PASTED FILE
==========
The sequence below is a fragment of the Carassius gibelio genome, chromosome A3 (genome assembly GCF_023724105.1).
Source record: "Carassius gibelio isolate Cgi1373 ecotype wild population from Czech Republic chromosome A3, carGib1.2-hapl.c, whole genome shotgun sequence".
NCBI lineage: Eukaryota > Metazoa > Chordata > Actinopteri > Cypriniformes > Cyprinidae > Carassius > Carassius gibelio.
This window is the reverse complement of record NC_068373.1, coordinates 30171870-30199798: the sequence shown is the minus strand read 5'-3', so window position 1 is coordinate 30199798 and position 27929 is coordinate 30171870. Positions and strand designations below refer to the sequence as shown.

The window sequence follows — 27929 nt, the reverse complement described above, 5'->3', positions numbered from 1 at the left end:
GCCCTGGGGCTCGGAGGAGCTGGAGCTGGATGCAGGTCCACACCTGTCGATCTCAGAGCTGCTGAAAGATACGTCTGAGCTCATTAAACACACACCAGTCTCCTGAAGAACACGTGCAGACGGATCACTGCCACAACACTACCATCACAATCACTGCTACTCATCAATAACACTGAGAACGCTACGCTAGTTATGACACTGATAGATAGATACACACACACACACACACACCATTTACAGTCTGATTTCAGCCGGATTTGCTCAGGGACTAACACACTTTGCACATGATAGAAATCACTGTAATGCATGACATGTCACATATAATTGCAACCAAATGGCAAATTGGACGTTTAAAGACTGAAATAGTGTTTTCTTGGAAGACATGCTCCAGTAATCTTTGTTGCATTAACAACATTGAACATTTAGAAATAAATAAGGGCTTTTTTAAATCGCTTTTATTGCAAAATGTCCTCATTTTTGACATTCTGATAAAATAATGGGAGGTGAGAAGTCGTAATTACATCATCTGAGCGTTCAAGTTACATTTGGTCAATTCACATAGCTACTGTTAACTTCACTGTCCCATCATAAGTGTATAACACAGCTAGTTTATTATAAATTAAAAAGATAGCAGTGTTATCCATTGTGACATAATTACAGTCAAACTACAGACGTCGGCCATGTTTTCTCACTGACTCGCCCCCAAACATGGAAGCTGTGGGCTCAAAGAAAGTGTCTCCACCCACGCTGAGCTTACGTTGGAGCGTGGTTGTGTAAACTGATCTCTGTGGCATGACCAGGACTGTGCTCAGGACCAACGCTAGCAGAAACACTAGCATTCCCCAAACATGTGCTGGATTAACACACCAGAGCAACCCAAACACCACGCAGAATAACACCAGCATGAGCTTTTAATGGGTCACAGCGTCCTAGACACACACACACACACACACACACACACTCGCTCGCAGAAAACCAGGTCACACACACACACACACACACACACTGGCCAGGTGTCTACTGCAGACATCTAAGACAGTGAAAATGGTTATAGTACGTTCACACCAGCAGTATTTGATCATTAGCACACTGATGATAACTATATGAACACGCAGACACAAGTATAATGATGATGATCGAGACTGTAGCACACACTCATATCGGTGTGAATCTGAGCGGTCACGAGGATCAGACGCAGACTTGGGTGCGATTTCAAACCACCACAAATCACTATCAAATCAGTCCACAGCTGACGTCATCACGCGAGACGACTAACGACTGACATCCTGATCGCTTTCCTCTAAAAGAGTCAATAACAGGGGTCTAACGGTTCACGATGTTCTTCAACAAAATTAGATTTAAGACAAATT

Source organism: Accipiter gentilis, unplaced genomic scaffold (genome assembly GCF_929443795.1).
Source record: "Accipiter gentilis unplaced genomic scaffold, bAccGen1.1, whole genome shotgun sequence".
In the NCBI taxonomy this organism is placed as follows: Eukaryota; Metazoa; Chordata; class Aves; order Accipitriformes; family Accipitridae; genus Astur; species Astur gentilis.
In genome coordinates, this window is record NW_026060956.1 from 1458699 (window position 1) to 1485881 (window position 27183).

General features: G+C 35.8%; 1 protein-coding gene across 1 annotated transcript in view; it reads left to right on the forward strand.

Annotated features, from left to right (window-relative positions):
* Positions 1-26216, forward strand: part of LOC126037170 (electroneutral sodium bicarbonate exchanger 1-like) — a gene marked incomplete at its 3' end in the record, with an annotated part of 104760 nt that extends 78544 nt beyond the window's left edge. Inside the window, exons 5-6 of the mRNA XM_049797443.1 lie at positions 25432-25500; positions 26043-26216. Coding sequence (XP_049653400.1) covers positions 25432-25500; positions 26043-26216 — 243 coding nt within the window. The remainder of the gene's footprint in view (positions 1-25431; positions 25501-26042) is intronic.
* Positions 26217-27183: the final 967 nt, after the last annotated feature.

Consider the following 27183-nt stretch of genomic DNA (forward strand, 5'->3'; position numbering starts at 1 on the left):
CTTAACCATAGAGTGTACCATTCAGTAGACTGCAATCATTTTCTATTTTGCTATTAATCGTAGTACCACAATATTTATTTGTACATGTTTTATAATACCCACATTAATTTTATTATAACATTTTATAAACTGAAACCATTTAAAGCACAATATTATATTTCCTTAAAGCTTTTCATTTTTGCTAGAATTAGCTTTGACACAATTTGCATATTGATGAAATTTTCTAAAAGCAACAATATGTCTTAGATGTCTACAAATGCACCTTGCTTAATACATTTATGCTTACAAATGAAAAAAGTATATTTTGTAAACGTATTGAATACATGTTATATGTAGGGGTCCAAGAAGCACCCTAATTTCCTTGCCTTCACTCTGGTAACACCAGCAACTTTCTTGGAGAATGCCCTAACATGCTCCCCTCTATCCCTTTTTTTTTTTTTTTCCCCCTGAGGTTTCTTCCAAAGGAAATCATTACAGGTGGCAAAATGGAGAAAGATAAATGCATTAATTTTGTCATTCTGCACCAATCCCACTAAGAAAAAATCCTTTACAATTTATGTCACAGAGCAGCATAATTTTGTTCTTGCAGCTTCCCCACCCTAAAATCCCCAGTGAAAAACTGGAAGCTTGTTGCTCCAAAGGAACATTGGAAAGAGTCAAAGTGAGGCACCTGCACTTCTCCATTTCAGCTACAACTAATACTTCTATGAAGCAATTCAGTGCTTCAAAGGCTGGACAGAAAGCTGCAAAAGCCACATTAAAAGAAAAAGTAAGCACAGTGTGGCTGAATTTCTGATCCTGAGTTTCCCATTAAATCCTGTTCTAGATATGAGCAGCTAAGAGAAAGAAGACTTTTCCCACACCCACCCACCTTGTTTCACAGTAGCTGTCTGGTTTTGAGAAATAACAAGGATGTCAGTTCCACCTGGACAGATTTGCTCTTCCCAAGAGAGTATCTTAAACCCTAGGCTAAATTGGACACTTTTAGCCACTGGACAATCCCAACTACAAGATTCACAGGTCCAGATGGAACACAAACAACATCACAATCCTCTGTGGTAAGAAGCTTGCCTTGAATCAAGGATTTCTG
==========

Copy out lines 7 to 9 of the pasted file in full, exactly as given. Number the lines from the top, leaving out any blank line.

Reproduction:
Source organism: Accipiter gentilis, unplaced genomic scaffold (genome assembly GCF_929443795.1).
Source record: "Accipiter gentilis unplaced genomic scaffold, bAccGen1.1, whole genome shotgun sequence".
In the NCBI taxonomy this organism is placed as follows: Eukaryota; Metazoa; Chordata; class Aves; order Accipitriformes; family Accipitridae; genus Astur; species Astur gentilis.